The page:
Plate Burners for Platinum printing : LUSENET : Large format photography : One Thread

I'm looking at a used carbon arc plate burner, wanting to use it for platinum printing. Would carbon arc be an appropriate source of UV for Pt/Pd printing? Is it reliable? Would a carbon arc machine be likely to be very old, or is this pretty recent technology? Just want to make sure that I'll get what I'm looking for.

Thanks for your help,


-- Nathan Congdon (, March 21, 2001


Depends on what you mean by recent I guess. They've had one in the university art department for 11 years. Never used it - TOO Scary!

-- Sean yates (, March 21, 2001.


Carbon arc technology has been around for a very long time. It was used as the first electric lighting technology for towns in the 19th century.

Here's my concern about using a carbon arc plate burner: Can you get the rods and other accessories for it still? What do the rods and other items cost?

I built a fluorescent exposure unit for pt/pd last year. It wasn't too expensive, and there are places where you can get them commercially made. By a large margin, this is the most popular method for exposing pt/pd, and the lamps are inexpensive (relatively, compared to the special lamps required for mercury vapor, metal halide, or carbon arc plateburners.). The lamps will be available for decades to come, and are generally available by special order from any lighting or electrical outlet.

I can't comment on whether the carbon arc is appropriate for pt/pd since I have no first-hand experience with one of those.

If I came across a _very_ cheap NuArc metal halide plateburner, I might consider getting it, but I don't think they are any 'better' than the fluorescent units that are used by the majority of the pt/pd printers. They may be a bit 'faster' but they are not without their own set of problems.

You may want to look at the website for Edwards Engineering Products for some commercially available fluorescent options.

You may also want to go back through the archives of the alternative process newsgroup for a lot more information on this subject. I'm on the road (with the 7x17) so I can't give you the address for the archive, but I'm sure you can find it with a search on Google for 'platinum printing' or something like that.


-- Michael Mutmansky (, March 21, 2001.

nathan please contact sura at palladio. they make a nice uv unit. you will be happy with it. carbon arc is old world. i would rather have you use sunlight. rich

-- rich silha (, March 21, 2001.

We used a Nuarc platemaker way back in the late 1960's and early 1970's. They were used to expose aluminized lithographic printing plates for use on offset-litho printing presses. They did use carbon arc illumination. The aluminized plates were very slow, and they needed a ton of light for exposure.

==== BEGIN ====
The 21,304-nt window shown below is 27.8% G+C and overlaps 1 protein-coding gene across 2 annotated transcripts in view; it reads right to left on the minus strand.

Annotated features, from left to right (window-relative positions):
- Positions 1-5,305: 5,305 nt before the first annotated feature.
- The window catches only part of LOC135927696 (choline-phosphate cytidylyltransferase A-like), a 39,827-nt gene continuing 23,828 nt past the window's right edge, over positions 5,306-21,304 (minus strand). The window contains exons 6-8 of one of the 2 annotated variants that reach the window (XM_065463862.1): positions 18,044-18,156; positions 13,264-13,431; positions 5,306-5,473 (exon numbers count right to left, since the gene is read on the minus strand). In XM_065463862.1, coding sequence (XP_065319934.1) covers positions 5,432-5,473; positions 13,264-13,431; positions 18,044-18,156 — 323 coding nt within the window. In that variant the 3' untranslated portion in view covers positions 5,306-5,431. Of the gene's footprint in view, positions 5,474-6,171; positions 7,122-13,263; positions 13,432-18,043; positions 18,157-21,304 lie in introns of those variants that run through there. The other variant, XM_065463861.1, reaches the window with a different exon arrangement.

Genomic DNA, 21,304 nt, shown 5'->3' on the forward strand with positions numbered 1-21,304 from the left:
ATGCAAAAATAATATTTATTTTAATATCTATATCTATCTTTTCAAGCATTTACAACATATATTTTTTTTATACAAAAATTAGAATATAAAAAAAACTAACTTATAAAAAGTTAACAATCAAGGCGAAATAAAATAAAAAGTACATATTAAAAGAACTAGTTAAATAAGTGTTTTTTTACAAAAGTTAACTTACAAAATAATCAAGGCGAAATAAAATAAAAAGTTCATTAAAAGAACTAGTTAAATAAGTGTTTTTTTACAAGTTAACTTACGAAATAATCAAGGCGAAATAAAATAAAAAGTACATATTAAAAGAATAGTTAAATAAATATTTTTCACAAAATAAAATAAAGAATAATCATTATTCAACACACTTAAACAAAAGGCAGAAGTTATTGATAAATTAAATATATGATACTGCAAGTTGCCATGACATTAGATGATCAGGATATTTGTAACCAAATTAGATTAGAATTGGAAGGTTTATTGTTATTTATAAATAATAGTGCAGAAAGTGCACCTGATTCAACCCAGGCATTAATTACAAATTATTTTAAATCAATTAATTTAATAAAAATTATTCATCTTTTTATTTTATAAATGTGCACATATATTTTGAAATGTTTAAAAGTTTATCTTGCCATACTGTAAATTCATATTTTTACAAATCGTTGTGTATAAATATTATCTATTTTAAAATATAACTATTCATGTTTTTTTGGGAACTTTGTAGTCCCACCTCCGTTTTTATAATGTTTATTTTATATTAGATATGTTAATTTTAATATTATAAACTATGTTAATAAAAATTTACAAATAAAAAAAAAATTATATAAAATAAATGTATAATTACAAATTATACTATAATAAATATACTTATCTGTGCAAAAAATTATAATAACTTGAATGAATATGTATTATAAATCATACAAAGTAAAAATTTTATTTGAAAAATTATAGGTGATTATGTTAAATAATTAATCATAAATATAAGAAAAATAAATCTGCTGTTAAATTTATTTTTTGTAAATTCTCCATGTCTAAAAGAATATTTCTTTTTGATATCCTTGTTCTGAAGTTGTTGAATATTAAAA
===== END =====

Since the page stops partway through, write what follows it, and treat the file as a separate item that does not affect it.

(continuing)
I checked and Nuarc does have a website. They stock replacement lamps and bulbs. I know very little about platinum printing, so carbon arc illumination may or may not be feasable from what I can tell. But an older platemaker should provide plenty of illumination. It sounds like a good idea to me, since an older machine should probably go for next to nothing.

I would check about with local printers in your area. Good luck, and I commend you on your imaginative solutions.

-- Joseph Wasko (, March 21, 2001.

A carbon arc is a very ineffiecient way of generating UV. It throws out bags of heat and visible light and requires an extremely complicated control mechanism. Even if the cost of aquiring a carbon arc wasn't prohibitive, the electricity bill for running it would make anyone think twice.
Mercury vapour lamps are used almost exclusively for the production of UV these days.

Please aquaint yourself with the safety implications of powerful UV sources before doing anything with them.

-- Pete Andrews (, March 22, 2001.

I'll second the safety worries about a carbon arc plate burner. It's not *that* big a deal, but easily qualifies as 'too much hassle'.

Take a look at the flourescent tubes in a suitcase style units used to expose printed circuit boards prior to etching. They're fast, safe, sturdy and convenient. They also give predictable, repeatable exposures. They're not so expensive, and EE depts often have one lying about unused.

Otherwise, building one yourself is not such a bid deal. The alt-process list FAQ and archives are a good place to look for specific tube and/or lamp recommendations.

-- Struan Gray (, March 22, 2001.

Nathan, I don't do any platinum printing, so I can't give you much help there, but just to add to what Joseph is telling you about checking with printers, you might laso want to check with state & federal, maybe even university surplus stores. We had a NuArc plate burner in our old exhibits shop (we have a silkscreen operation) that we surplused a few years ago, it's probably still sitting at the surplus lot. I'm not an expert on the safety issue, but I seem to remember that they require some local ventilation as well. Check with your state gov't. Dept. of Admin. (whatever your area calls it) to see if they have a surplus store open to the public. We do here, but Federal is usually closed to the public. You can find some neat stuff occasionally at these places.

-- DK Thompson (, March 22, 2001.

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